Access to funding is one of the biggest challenges on the African continent. Businesses that can guarantee high returns to investors struggle to raise; how about nonprofits that do not produce cash returns? How do they raise? What has been the leverage?
In today’s episode, we ask SHADRACK OSEI FRIMPONG, the founder of Cocoa360 who has raised significant funding to establish a school and medical clinic which provides and improves access to education and healthcare in rural Ghana how they got funded.
NCVO Ghana: Hi Shadrack, Let's get started. In less than 50 words, can you share with us what you do at Cocoa360?
Shadrack: At Cocoa360, we’ve developed the “farm-for-impact” model wherein we leverage community cocoa farm revenues to finance innovations in healthcare and education. We work with some 8000 cocoa farmers in rural Western Ghana where we run an all-girls tuition-free school and community clinic.
NCVO Ghana: Interesting. How did it all start? We want to hear the story. Any struggle, iterations, structuring, fun facts, etc?
Shadrack: I grew up seeing my parents work hard on cocoa farms in Tarkwa Breman, a cocoa farming village in rural Western Ghana.
In college, I learned that my parents and the over 800,000 cocoa farmers and their families work make it possible for Ghana to generate about $3.25 billion in annual export revenue. Then, I thought to myself: how come we continued to grapple with fundamental needs such as access to quality healthcare and education?
To me, this was an injustice.
Becoming the first person from my village to attend college in the United States - and graduating with the $150,000 President’s Engagement Prize from the University of Pennsylvania, I founded Cocoa360 to leverage existing community resources to provide and improve access to quality healthcare and education.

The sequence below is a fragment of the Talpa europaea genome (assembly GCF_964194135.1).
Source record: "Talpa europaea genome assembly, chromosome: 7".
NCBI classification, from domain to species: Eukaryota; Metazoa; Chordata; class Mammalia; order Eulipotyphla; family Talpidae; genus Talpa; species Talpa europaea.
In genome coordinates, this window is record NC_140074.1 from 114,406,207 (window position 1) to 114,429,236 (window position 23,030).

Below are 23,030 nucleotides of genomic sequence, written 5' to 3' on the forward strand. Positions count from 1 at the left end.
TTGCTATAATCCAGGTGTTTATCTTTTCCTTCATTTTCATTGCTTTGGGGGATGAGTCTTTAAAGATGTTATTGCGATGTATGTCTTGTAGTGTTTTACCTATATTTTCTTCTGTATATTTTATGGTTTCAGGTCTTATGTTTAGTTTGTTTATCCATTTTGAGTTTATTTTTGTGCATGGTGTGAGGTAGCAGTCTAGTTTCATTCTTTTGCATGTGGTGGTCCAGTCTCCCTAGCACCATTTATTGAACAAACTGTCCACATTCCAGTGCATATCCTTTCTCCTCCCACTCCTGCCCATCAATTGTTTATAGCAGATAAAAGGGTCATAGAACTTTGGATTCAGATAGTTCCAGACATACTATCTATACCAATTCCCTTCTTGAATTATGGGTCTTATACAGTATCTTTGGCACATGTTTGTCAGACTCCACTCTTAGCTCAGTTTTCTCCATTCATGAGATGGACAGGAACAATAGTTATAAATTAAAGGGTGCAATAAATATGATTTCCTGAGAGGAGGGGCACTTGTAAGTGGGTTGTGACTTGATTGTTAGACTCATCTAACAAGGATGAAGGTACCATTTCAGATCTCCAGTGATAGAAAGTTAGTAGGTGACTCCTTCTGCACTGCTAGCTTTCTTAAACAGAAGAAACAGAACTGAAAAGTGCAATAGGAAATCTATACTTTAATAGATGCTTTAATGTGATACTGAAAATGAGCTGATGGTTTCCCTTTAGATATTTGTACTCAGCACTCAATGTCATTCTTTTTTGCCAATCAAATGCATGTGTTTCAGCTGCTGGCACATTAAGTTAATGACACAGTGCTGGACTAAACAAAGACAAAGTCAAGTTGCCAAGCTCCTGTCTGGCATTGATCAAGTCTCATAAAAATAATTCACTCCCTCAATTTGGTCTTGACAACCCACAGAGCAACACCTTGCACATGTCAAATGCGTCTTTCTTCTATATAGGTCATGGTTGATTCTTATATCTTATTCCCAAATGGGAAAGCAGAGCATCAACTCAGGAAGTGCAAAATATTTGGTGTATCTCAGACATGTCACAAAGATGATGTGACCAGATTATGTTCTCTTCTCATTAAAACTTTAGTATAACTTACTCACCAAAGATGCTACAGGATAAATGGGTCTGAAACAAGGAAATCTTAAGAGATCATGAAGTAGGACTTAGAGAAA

It was easy to recruit people to pursue the vision; peers from Penn, including some young visionary Ghanaians, were inspired to join me to do this. In the early days, I led the team as the Executive Director, with my colleagues taking over roles in financial management, partnerships, fundraising, and creative design. Together, we went to Tarkwa Breman where we were welcomed with support in guidance and land donation. Led by the community leaders, including the Chief and the Council of Elders, the Tarkwa Breman community provided us with 50 acres of land for Cocoa360’s work in 2015. And since then, the rest they say is history.
NCVO Ghana: How have you been able to raise money for your project? -Can you tell us the who, where, when, and how...?
Shadrack: Winning the $150,000 President’s Engagement Prize (PEP) and $15,000 Samuel Huntington Public Service Award helped set the organization into motion.
We have thereafter raised funds from a variety of sources, including foundations and individual donors, fundraising events, and partnerships.
Family foundations, both small and large, have so far provided Cocoa360 with grants, both restricted and unrestricted, that range from $5,000 to $50,000.
Individual donors also provide funds toward initiatives such as student tuition coverage, maternal care, and community health outreach. We enjoy funding from the Queen’s Commonwealth Trust and the Clinton Foundation; corporate philanthropy from several private entities such as the private equity firm Warburg Pincus.